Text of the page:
When it comes to pop-culture tourism, television and cinema get all the credit nowadays. Star Wars takes people to Morocco and Ireland; fans of the movies The Lord of Rings flock to New Zealand; Games of Thrones aficionados rush to Croatia and Iceland, and Amélie has brought so many tourists to Paris that Audrey Tautou should get royalty payments for each person walking into the Café des deux Moulins. But before we were all so absorbed by blockbuster movies and addictive series, we used to read books, some of which contain stories with such a strong sense of place that we wanted to see where they were set or what inspired them with our own eyes. Unlike movies and television series, the descriptions provided by the authors and our imaginations were the only incentive we had, but our curiosity got the best of us, and we flocked to these destinations, changing them forever.
1. The Pacific Crest Trail, USA — Wild by Cheryl Strayed
Wild is a memoir recounting Cheryl Strayed’s three-month trek on the Pacific Crest Trail in 1995. In a (successful) attempt to heal herself from the loss of her mother four years earlier, the separation of her family, and her divorce, Strayed went on a solo and completely unprepared 1,100-mile hike from the Mojave Desert to California and Oregon to Washington State. Strayed’s determination and resilience in the face of this journey, filled with fears and hardships, was an inspiration to many who decided to give the hike a try. Since the book’s publication in March 2012 (and the release of the movie in December 2014), the number of hikers on the PCT has surged — 1,879 permits were delivered in 2013 against 6,069 in 2017. Because of the “Wild effect,” a new permit system was put in place in 2015, limiting the number of hikers on the PCT starting at the Mexican border, and more information about safety, preparedness, and environmental practices has been made accessible in the hopes of preventing damages to the trail. Even the Pacific Crest Trail Association is riding the wave of the success of Wild by listing the key hikes and spots from the book for future PCT hikers to literally walk into Strayed’s footsteps. They also have a Wild special edition magazine that they send to all those who join, as well as a video featuring Strayed on their website.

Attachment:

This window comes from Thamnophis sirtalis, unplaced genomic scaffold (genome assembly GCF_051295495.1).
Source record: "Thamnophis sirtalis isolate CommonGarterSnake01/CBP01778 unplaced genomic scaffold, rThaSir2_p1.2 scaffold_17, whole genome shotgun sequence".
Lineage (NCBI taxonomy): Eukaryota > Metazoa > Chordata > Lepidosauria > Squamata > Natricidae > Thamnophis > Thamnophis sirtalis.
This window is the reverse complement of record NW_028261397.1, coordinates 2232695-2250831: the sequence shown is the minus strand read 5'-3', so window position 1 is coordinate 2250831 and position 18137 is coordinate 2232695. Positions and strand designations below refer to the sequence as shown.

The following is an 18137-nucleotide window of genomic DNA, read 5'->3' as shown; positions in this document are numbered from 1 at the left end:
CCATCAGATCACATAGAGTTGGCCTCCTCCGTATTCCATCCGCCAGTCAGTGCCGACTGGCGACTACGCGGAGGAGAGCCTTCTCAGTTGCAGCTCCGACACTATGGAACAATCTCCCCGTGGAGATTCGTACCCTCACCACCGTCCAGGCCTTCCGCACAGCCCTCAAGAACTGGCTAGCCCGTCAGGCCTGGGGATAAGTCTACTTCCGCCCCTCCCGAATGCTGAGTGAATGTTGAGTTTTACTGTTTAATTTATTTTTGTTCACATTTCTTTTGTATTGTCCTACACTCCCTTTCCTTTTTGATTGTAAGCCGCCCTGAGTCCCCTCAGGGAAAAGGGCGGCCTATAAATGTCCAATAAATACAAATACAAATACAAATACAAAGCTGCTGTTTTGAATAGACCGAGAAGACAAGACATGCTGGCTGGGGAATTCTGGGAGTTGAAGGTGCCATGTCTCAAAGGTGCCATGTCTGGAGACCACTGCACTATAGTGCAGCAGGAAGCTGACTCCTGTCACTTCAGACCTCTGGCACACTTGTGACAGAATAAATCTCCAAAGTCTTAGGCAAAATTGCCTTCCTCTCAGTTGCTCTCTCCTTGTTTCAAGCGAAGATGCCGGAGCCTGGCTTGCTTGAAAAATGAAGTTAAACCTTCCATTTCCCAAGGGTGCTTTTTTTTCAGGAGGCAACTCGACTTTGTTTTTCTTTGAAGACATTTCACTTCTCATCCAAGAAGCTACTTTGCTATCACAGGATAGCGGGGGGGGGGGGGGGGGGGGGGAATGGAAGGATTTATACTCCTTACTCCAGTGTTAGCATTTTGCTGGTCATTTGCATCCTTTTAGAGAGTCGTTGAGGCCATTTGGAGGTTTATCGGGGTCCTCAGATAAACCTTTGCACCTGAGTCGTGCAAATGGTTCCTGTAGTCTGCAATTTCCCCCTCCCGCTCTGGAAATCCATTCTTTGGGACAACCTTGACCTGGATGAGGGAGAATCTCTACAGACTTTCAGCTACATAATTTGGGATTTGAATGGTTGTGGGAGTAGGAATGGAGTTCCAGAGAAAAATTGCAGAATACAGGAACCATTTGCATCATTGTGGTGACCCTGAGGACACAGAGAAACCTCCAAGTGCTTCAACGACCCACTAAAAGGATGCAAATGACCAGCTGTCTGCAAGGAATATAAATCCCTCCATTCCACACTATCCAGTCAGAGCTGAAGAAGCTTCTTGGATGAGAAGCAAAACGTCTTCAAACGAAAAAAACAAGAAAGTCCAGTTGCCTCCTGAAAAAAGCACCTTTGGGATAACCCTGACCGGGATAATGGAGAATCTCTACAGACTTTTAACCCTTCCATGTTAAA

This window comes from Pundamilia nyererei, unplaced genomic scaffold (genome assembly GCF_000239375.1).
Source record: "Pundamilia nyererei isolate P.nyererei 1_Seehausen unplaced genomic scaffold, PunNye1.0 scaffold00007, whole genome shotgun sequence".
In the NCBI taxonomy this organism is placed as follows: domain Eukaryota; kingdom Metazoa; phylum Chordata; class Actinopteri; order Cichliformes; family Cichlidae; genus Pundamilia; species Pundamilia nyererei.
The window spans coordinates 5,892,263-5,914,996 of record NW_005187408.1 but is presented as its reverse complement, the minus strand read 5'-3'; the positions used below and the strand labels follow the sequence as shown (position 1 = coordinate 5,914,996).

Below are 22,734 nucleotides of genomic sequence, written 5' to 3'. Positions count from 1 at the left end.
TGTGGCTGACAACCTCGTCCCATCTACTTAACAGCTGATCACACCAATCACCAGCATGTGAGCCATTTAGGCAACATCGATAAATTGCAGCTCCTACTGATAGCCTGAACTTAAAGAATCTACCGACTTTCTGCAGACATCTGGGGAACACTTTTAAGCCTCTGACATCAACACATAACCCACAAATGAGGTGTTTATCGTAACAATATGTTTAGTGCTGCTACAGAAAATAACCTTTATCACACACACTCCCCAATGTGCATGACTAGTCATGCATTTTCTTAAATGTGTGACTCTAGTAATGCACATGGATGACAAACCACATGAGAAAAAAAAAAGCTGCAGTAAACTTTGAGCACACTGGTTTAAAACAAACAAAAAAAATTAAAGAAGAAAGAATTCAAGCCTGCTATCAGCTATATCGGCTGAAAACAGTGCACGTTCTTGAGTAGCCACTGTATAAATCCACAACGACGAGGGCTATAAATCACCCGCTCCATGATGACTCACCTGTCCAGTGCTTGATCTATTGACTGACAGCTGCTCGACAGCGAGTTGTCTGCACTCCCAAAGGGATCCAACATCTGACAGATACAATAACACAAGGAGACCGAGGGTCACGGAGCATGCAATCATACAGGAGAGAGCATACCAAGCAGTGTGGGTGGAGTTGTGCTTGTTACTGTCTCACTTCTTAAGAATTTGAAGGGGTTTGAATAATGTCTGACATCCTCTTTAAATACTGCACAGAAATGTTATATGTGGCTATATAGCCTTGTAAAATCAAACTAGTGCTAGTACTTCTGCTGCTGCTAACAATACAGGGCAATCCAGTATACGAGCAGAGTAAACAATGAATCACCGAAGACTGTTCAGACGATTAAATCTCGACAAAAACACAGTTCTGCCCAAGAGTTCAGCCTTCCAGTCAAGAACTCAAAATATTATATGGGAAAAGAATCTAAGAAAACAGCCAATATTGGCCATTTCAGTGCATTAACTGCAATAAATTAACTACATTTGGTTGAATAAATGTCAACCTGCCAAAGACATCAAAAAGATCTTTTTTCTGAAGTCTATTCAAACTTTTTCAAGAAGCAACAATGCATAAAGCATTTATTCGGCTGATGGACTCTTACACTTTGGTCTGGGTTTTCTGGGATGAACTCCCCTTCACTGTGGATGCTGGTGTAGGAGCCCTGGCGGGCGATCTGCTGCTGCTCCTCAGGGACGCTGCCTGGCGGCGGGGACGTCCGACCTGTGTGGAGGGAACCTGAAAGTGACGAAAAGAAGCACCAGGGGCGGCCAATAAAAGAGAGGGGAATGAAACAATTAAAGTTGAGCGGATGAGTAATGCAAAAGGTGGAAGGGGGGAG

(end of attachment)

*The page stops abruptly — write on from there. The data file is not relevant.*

2. Vienna, Austria — The Hare with Amber Eyes by Edmund de Waal
The Hare with Amber Eyes is a work of historical non-fiction that follows the rich Ephrussi family in Odessa, Paris, and Vienna throughout 140 years of history. In 1938, when Austria was annexed to Nazi Germany, the Jewish family, owners of a large art collection, is dispossessed of everything it owns, including its palace and the artworks it contains. Only one thing is ignored by the looting nazis: a collection of 264 netsuke — wood and ivory carvings from Japan. One of the family maids hides the netsuke in a straw mattress and smuggles them with the determination to bring them back to their rightful owners after the war. Now, de Wall, the author of the book and descendant of the Ephrussi family, owns the collection of carvings.
The Hare with Amber Eyes sold more than one million copies worldwide since its publication in 2009. Readers, enthralled by this story, flocked to Vienna to see and experience the places described in the book. Guided walks organized by Vienna’s tourism bureau are available for those who wish to see the Vienna settings of the bestseller, including the Ephrussi Palace (home of the Ephrussi family before it was taken from them by the Nazis, now a casino), the Burgtheater and Opera House, Café Central, and the Stadttempel Synagogue. But the book also brought forth something much more long-lasting for travelers to Vienna. Last March, the de Waal and Ephrussi families donated the Ephrussi family archive and loaned some of the 264 netsuke to the Jewish Museum Vienna. An exhibition of these new acquisitions will take place in 2019, so fans can see the carvings that inspired The Hare with Amber Eyes and learn more about the somber history of Jews in Austria before, during, and after the Second World War.